How do I get statistical calculations like quartiles out of Django? We'll stretch the Django ORM to use PostgreSQL's powerful statistics functions.
How do I make all of this work with D3? We'll have a brief survey of how D3 works and see how to plug data from Django into it.
It’s Friday night of hackathon weekend. The latest snazzy Internet-connected thingy is sitting on the table next to your beverage of choice, the device’s API docs are open in a browser tab, and your fingers are itching to write some Django. What’s the fastest way to get started? And next month when you come back to it, what will you want to upgrade?
This talk will walk through a common IoT use case, sending HTTP requests to turn on and off a device in response to some external data. I do this all the time at WattTime and I'll share some of the tricks I've picked up over the last couple years.
We’ll focus on two big differences from your typical blog or polls app: the data model abstractions that fit the problem, and the need to run frequent periodic tasks to hit the device’s API. I'll share a data model that's worked well for me across a bunch of IoT apps. And I'll show you two ways to run those periodic background tasks in Django: a hackathon-friendly version, and a production-friendly version using Celery. You'll walk away with a complete demo template that you can use in your own projects!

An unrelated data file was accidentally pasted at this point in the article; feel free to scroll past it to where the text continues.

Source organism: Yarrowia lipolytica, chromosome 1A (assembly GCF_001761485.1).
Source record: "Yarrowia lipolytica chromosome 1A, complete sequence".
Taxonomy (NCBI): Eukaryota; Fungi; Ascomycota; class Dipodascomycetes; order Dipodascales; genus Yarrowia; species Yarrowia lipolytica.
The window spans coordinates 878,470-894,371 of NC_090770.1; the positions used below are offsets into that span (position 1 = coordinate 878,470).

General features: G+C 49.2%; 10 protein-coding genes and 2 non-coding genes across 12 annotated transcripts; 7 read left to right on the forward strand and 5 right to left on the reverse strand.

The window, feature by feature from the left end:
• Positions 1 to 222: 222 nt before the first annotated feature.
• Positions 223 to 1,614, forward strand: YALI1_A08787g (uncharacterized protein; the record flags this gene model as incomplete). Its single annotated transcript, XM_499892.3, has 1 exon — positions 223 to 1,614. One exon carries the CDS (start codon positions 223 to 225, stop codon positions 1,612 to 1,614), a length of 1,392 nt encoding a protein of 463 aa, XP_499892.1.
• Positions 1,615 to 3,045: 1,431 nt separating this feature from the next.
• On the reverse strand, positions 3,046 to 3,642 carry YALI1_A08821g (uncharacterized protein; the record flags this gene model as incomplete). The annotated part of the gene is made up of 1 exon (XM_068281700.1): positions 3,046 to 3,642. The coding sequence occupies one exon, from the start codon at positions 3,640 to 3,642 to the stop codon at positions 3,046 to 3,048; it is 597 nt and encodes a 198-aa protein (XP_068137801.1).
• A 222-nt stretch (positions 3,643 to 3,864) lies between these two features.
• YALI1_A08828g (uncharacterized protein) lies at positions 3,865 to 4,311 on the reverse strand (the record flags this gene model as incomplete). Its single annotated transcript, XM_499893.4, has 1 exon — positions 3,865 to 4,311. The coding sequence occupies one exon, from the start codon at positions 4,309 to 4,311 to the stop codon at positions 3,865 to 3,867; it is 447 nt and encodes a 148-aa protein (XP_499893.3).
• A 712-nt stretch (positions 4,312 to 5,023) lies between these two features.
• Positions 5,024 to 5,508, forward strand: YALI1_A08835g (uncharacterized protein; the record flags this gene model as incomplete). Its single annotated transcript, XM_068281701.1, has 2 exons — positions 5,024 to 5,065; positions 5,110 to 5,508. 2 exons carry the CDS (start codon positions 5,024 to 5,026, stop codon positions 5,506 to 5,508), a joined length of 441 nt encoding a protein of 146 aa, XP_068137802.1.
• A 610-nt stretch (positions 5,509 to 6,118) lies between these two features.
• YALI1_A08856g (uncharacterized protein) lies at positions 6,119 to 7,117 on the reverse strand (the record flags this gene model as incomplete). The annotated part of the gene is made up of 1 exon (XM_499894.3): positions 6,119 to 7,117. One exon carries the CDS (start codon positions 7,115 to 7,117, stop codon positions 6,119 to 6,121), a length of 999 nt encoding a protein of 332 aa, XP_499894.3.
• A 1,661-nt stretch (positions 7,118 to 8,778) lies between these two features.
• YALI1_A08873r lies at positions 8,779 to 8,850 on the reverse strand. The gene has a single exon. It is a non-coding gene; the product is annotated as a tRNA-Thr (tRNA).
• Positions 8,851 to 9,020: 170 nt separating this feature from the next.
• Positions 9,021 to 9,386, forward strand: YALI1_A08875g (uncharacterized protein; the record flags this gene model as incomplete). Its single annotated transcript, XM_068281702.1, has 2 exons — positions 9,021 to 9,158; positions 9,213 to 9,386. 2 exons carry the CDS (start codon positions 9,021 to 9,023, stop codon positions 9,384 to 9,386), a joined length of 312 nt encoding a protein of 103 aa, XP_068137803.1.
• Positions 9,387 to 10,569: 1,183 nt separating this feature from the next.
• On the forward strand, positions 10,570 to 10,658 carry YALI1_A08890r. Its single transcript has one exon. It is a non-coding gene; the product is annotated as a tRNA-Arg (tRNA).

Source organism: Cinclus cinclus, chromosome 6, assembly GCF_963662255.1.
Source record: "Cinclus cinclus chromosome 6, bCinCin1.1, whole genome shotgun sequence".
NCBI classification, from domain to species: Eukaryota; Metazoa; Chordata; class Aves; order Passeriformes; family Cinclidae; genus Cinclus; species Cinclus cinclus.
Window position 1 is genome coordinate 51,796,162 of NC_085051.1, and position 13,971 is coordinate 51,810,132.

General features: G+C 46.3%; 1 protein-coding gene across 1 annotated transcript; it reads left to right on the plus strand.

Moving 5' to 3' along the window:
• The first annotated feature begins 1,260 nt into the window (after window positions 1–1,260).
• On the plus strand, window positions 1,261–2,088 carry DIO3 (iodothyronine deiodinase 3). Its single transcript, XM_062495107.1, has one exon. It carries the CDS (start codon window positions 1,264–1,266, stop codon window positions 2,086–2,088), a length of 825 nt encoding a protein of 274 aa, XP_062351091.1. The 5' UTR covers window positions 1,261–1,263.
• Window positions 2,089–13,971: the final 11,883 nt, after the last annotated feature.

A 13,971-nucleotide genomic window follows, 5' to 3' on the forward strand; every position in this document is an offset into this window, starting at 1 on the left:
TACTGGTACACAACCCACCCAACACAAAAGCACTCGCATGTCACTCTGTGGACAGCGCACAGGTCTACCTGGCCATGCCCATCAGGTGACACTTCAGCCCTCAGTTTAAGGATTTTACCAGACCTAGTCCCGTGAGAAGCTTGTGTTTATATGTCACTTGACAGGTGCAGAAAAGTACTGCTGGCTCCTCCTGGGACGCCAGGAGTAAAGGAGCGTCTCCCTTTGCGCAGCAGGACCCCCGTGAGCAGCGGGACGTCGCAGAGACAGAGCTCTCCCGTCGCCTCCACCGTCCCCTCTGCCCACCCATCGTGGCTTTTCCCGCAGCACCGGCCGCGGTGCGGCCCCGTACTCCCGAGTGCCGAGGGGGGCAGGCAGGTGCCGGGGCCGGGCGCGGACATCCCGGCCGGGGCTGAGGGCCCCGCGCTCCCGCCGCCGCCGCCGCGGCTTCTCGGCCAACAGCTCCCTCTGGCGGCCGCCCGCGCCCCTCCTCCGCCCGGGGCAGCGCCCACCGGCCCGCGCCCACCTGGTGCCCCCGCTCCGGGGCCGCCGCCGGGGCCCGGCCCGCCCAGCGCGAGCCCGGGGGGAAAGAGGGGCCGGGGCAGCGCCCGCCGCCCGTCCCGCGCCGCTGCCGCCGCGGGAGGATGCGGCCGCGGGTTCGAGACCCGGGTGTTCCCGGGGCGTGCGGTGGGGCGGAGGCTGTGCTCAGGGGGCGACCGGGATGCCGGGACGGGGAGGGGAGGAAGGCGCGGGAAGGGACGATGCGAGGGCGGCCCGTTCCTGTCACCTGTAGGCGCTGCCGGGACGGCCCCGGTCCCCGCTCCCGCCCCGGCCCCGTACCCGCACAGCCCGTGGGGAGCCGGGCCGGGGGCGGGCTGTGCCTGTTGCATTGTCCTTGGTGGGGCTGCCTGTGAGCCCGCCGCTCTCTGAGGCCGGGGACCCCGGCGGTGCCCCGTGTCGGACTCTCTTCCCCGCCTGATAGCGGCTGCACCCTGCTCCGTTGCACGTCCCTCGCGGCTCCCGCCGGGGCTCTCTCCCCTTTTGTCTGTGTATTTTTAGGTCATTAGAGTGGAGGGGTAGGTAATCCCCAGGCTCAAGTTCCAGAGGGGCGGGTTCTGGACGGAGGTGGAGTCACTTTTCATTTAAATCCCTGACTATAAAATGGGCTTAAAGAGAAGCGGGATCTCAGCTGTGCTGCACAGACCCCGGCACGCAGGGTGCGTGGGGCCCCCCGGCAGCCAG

Everyone of us knows this scenario, it's part of the daily life of a programmer: You build something and it doesn’t work. You run into a bug, you find a problem, you break your code - and then you have to figure out how to fix it again. This can take 5 minutes, several hours, sometimes even several days. Sometimes you get really frustrated and are about to give up but when you finally find the solution it's the greatest feeling in the world. Do you want to learn how to proceed when your code doesn’t work? Do you want to learn how you can become a better problem solver? Do you want to learn how a rubber duck can help you? Then this talk is for you :) In this talk I will present strategies on how to proceed when you run into a bug or other coding problems. I will also talk about what you can do in order to prevent frustration and how you can learn to be more confident when encountering bugs. My goal is to show that bugs are nothing to be scared of, that you can fix (almost) everything and shouldn’t be afraid of breaking things, and that debugging can be easier than you think it might be if you approach it the right way. Breaking things is the first step to learning how to fix them! This talk is inspired by a blog post I wrote a while ago, which you can find here().
Introduction - Who am I? What is this talk about? (2 minutes)
What is a bug?/What is debugging? (5 minutes)
Why breaking things is great - Don’t be afraid to break things (3 minutes)
Why a rubber duck? - Debugging strategies (10 minutes)
Reading error messages the right way
How Google can help
Rubber ducks, hypothesis, testing different approaches/solutions
Breaking your code down into smaller pieces
Drawing diagrams of code/writing pseudocode
Debugging tools like the django-debug toolbar
What to do when frustration kicks in (3 minutes)